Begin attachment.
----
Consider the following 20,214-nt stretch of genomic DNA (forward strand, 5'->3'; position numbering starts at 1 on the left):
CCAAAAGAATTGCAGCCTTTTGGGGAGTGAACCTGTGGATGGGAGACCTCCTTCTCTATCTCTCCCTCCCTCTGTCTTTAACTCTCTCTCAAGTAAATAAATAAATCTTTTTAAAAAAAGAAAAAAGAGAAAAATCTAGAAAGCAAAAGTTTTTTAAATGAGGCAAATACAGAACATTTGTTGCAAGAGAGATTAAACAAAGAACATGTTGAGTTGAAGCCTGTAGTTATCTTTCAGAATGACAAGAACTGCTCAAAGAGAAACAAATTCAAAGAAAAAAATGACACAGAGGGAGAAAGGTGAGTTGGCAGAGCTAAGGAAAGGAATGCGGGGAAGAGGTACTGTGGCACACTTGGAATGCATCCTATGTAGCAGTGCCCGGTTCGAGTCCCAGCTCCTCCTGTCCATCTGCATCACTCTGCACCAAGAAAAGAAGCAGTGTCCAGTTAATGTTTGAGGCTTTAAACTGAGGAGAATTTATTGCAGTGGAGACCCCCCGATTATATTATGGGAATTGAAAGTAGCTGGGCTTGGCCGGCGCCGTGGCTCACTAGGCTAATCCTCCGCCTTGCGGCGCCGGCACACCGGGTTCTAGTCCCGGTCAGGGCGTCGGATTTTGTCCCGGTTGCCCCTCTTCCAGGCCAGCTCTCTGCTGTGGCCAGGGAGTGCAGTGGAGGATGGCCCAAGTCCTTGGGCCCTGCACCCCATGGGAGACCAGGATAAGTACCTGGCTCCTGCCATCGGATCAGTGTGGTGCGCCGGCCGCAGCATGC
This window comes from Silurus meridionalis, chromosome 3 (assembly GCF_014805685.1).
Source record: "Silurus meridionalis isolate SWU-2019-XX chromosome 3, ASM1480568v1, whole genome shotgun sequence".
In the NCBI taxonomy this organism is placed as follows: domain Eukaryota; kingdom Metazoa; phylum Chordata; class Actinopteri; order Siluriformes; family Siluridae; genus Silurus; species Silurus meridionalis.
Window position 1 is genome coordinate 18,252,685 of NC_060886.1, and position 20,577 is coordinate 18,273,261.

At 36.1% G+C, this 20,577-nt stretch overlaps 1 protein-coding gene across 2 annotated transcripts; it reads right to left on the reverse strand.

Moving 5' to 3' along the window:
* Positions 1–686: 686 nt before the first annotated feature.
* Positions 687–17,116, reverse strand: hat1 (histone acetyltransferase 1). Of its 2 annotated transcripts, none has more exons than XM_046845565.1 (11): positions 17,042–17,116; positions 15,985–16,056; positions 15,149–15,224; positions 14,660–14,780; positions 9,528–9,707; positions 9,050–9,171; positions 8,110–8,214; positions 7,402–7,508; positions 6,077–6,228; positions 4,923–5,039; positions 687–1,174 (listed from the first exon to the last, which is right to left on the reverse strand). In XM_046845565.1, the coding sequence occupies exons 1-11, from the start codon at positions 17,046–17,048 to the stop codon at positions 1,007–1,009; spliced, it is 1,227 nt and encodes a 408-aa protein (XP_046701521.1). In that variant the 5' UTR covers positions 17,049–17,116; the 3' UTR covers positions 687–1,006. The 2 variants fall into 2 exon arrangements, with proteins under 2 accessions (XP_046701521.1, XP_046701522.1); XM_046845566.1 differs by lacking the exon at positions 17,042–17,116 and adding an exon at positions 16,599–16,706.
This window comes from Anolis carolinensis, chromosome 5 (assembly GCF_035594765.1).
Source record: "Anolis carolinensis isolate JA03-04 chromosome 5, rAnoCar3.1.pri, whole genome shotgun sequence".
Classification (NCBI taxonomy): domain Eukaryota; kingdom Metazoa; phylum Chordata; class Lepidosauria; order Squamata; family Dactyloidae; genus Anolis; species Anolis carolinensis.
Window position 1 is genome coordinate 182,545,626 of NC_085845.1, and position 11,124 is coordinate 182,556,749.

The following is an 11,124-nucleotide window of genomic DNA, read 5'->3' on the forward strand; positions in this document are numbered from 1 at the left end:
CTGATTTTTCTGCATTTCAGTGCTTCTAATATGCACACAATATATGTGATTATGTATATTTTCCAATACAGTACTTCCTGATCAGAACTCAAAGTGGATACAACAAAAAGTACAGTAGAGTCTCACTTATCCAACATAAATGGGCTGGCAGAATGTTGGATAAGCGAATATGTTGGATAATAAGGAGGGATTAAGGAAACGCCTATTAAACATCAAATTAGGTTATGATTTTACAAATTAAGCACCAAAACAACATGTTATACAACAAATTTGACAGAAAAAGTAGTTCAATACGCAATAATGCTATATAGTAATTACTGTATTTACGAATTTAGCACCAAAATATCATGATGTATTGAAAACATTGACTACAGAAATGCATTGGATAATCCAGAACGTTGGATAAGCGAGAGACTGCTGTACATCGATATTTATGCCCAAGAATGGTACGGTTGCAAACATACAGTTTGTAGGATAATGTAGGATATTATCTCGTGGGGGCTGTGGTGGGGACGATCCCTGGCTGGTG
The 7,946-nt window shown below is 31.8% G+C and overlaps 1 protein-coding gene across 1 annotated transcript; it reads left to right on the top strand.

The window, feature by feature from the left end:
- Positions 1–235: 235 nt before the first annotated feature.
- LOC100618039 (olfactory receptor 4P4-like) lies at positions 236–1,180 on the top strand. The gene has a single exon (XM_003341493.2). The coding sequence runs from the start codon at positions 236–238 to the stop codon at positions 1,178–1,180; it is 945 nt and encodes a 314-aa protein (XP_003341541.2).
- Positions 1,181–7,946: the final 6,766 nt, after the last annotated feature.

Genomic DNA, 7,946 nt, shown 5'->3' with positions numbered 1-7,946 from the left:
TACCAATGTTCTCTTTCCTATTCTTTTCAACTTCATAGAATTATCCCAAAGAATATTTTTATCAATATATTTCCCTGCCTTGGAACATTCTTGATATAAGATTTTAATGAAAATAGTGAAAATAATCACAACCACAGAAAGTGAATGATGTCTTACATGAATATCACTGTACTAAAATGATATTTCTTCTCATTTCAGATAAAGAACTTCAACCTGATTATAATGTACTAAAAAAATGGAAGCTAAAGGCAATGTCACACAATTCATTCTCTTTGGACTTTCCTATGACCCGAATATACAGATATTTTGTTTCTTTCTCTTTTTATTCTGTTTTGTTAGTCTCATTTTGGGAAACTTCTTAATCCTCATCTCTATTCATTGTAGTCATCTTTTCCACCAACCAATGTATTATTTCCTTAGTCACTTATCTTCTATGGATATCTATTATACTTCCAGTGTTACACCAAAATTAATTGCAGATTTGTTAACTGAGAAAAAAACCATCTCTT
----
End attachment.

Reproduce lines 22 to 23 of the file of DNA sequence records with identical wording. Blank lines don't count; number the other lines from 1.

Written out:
Genomic DNA, 7,946 nt, shown 5'->3' with positions numbered 1-7,946 from the left:
TACCAATGTTCTCTTTCCTATTCTTTTCAACTTCATAGAATTATCCCAAAGAATATTTTTATCAATATATTTCCCTGCCTTGGAACATTCTTGATATAAGATTTTAATGAAAATAGTGAAAATAATCACAACCACAGAAAGTGAATGATGTCTTACATGAATATCACTGTACTAAAATGATATTTCTTCTCATTTCAGATAAAGAACTTCAACCTGATTATAATGTACTAAAAAAATGGAAGCTAAAGGCAATGTCACACAATTCATTCTCTTTGGACTTTCCTATGACCCGAATATACAGATATTTTGTTTCTTTCTCTTTTTATTCTGTTTTGTTAGTCTCATTTTGGGAAACTTCTTAATCCTCATCTCTATTCATTGTAGTCATCTTTTCCACCAACCAATGTATTATTTCCTTAGTCACTTATCTTCTATGGATATCTATTATACTTCCAGTGTTACACCAAAATTAATTGCAGATTTGTTAACTGAGAAAAAAACCATCTCTT